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Author Topic: The 2018/2019 freezing season  (Read 43490 times)

bbr2314

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Re: The 2018/2019 freezing season
« Reply #250 on: October 10, 2018, 06:23:04 AM »
Decision time. Either the CAB starts refreezing, or it's going into unknown territory.
The CAB actually is having some minimal refreezing. But the export machine has gone into overdrive. The heart of the ice N of Greenland 30 days ago is now located somewhere southwest of Svalbard and heading for what is probably rapid death in the Greenland Sea.

That thick MYI has been exported over ocean water that has heat, at depth. I would say it is a catastrophic event for volume. And it has also led to the continued retreat of the front across the rest of the ATL / Laptev.

DMI is too generous on thickness but it illustrates this well if you animate.

http://ocean.dmi.dk/anim/index.uk.php

With continued major LP forecast for the ATL front this looks to *continue* for the foreseeable future. Extreme heat dominates on the PAC side as well, with a snow-free Alaska (probably due to the scorching Bering SSTs) further aiding what has become the most extreme autumnal +500MB event in the satellite record. We are simply blowing away 2012.

If DMI is correct, we see no appreciable extent gains through the 14th. It seems likely 2012 becomes #2 at some point soon if this is near correct.
« Last Edit: October 10, 2018, 06:31:31 AM by bbr2314 »

bbr2314

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Re: The 2018/2019 freezing season
« Reply #251 on: October 10, 2018, 06:48:53 AM »
Not good! Neven's refreeze is fake news! Fake news!!!  8) 8) 8)


El Cid

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Re: The 2018/2019 freezing season
« Reply #252 on: October 10, 2018, 09:23:34 AM »
Not good! Neven's refreeze is fake news! Fake news!!!  8) 8) 8)


Winter IS coming. ECMWF says that from this(1st image) we will get to the 2nd image in 10 days, a good 5-7 degrees lower on average at least at 850hPa.

The big question is of course: are we transitioning to a new climate mode (huge low pressure zones and storms above the Arctic, sucking in warm air from the midlatitudes, keeping the Arctic fairly warm, not letting the ice freeze, which keeps the stormy weather alive/low pressure systems in a feedback loop)?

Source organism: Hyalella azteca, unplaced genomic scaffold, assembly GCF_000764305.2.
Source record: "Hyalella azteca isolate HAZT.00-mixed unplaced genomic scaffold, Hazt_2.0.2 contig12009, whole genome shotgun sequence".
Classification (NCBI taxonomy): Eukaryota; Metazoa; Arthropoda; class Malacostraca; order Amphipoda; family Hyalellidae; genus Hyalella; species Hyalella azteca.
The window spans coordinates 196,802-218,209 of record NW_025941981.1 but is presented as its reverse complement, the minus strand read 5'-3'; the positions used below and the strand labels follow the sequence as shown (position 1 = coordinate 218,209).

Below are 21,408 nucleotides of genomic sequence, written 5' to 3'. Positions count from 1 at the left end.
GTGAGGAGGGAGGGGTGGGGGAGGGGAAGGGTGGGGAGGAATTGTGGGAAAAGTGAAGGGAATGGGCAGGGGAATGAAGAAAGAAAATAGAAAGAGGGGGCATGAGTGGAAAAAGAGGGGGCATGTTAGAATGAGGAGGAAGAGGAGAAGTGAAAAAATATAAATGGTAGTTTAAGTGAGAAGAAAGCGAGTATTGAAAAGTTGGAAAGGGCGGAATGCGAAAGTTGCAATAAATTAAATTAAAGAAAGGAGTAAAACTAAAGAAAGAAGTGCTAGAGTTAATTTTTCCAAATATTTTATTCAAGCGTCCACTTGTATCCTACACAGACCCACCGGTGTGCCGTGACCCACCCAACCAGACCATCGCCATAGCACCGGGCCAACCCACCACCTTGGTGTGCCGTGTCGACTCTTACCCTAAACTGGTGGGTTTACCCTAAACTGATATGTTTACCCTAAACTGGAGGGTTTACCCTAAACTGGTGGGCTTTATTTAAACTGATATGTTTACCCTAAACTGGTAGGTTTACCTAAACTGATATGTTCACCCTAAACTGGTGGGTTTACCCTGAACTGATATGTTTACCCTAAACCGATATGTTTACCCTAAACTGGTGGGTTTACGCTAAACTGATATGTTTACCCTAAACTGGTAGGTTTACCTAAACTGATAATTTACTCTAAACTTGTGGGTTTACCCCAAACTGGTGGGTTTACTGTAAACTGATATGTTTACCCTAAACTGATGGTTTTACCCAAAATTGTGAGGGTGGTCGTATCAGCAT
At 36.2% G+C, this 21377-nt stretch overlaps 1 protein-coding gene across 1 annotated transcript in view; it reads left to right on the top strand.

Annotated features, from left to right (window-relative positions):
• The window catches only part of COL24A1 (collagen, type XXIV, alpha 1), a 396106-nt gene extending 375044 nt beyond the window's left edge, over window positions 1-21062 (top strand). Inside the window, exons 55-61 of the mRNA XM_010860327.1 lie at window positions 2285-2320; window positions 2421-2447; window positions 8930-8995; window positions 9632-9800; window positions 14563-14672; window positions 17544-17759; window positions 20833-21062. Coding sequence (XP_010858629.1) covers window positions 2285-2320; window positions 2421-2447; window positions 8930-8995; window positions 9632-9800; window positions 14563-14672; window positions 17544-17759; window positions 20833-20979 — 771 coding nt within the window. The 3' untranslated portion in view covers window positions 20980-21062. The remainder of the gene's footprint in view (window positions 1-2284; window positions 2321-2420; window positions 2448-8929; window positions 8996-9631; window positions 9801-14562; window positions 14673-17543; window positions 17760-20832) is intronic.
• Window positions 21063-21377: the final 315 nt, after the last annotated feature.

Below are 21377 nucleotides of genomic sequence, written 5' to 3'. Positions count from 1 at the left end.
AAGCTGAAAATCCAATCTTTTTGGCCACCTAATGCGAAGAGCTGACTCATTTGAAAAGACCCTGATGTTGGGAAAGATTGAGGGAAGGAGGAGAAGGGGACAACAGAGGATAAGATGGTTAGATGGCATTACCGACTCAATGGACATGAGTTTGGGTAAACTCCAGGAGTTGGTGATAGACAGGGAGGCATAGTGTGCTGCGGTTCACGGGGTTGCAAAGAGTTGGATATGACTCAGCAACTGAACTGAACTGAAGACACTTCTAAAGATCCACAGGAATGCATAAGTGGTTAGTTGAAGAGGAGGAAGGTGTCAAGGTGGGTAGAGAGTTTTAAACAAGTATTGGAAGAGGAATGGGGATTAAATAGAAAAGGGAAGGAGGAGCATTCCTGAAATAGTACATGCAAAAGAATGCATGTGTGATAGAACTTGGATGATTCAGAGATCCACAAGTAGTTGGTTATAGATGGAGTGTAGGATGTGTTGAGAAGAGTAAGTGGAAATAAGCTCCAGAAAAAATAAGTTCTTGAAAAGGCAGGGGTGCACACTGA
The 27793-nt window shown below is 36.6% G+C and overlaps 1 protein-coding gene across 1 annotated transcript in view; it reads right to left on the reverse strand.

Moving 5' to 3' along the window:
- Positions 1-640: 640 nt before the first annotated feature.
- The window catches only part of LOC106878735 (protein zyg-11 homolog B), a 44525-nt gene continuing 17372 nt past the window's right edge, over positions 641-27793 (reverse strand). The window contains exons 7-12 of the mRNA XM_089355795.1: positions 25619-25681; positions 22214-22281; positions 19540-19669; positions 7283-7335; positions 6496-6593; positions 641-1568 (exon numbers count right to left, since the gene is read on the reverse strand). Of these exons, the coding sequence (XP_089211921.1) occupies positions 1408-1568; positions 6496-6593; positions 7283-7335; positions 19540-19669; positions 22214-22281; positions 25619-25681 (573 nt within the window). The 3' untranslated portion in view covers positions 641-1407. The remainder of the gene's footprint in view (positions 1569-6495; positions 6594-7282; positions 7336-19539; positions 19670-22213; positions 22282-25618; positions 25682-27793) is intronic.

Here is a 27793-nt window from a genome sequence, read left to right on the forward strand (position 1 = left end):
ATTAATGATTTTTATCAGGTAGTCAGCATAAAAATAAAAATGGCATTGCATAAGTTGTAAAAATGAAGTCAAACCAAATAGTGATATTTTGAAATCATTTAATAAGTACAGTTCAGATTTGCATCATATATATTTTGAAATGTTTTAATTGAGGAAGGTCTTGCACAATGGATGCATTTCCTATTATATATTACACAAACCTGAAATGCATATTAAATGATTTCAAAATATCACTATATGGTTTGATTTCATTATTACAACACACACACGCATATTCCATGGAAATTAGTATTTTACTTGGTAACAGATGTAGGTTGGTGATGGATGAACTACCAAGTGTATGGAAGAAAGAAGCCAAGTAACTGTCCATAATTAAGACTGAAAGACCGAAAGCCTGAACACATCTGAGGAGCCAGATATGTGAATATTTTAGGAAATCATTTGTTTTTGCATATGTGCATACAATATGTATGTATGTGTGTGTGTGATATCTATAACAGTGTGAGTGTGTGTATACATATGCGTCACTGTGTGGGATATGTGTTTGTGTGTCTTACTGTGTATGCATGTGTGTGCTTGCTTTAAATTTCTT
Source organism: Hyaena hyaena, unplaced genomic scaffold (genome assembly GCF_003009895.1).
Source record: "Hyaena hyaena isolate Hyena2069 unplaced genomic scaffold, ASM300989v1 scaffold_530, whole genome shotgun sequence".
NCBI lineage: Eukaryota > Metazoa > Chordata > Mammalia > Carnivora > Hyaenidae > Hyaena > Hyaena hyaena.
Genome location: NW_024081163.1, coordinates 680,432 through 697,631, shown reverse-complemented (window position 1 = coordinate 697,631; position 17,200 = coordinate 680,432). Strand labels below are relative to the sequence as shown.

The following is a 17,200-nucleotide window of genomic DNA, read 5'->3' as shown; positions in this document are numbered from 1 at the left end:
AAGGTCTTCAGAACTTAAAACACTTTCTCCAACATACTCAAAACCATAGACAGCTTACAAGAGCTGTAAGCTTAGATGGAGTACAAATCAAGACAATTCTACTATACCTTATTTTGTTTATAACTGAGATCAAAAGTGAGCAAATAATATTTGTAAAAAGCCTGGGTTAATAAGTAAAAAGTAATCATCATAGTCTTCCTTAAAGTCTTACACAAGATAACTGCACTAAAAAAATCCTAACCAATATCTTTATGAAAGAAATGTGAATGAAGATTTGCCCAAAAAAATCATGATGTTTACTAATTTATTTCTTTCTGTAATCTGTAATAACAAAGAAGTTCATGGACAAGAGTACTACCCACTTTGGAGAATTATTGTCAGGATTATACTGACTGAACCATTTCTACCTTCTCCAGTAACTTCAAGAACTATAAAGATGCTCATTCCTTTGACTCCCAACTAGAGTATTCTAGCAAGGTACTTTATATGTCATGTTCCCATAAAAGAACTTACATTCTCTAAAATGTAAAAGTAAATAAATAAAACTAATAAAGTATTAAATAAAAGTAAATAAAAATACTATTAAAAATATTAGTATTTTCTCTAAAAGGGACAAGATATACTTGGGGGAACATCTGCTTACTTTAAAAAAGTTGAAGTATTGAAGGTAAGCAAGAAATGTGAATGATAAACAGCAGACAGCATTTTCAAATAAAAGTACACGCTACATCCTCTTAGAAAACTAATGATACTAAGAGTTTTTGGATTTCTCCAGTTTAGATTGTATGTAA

Aluminium

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Re: The 2018/2019 freezing season
« Reply #253 on: October 10, 2018, 09:30:47 AM »
October 3-9.

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Re: The 2018/2019 freezing season
« Reply #255 on: October 10, 2018, 11:47:06 AM »
If things dont improve quick we will be meeting 2012 in less than a week and saying goodbye

uniquorn

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Re: The 2018/2019 freezing season
« Reply #256 on: October 10, 2018, 12:32:01 PM »
Just to clarify that the chart Aluminium posted is wipneus' area chart. Extent didn't dip significantly yesterday.
https://sites.google.com/site/arcticseaicegraphs/regional

edit:it was a poor clarification
« Last Edit: October 10, 2018, 01:35:53 PM by uniquorn »

Shared Humanity

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Re: The 2018/2019 freezing season
« Reply #257 on: October 10, 2018, 02:33:23 PM »
Safe to say that what is currently happening in the CAB is unprecedented. The real question is where will we be a month from now. Historically, the CAB is essentially frozen over in a month.

Absolutely riveting.

Dharma Rupa

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Re: The 2018/2019 freezing season
« Reply #258 on: October 10, 2018, 02:58:17 PM »
The big question is of course: are we transitioning to a new climate mode (huge low pressure zones and storms above the Arctic, sucking in warm air from the midlatitudes, keeping the Arctic fairly warm, not letting the ice freeze, which keeps the stormy weather alive/low pressure systems in a feedback loop)?

Are you suggesting that the southern wall of the Arctic Polar Cell is breaking down?

El Cid

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Re: The 2018/2019 freezing season
« Reply #259 on: October 10, 2018, 04:38:03 PM »
The big question is of course: are we transitioning to a new climate mode (huge low pressure zones and storms above the Arctic, sucking in warm air from the midlatitudes, keeping the Arctic fairly warm, not letting the ice freeze, which keeps the stormy weather alive/low pressure systems in a feedback loop)?

Are you suggesting that the southern wall of the Arctic Polar Cell is breaking down?

I do not know. There are many people here who know much much more about the climate than me. I am just curious and I have long thought that eventually we are going to see a big and more or less permanent low pressure zone above the Arctic which will change the climate of the NH

Stephan

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Re: The 2018/2019 freezing season
« Reply #260 on: October 10, 2018, 04:39:00 PM »
Decision time. Either the CAB starts refreezing, or it's going into unknown territory.
Another graph in which the pen now writes a line on previously untouched areas (see also Global Sea Ice Extent Graph)

Dharma Rupa

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Re: The 2018/2019 freezing season
« Reply #261 on: October 10, 2018, 05:24:58 PM »
The big question is of course: are we transitioning to a new climate mode (huge low pressure zones and storms above the Arctic, sucking in warm air from the midlatitudes, keeping the Arctic fairly warm, not letting the ice freeze, which keeps the stormy weather alive/low pressure systems in a feedback loop)?

Are you suggesting that the southern wall of the Arctic Polar Cell is breaking down?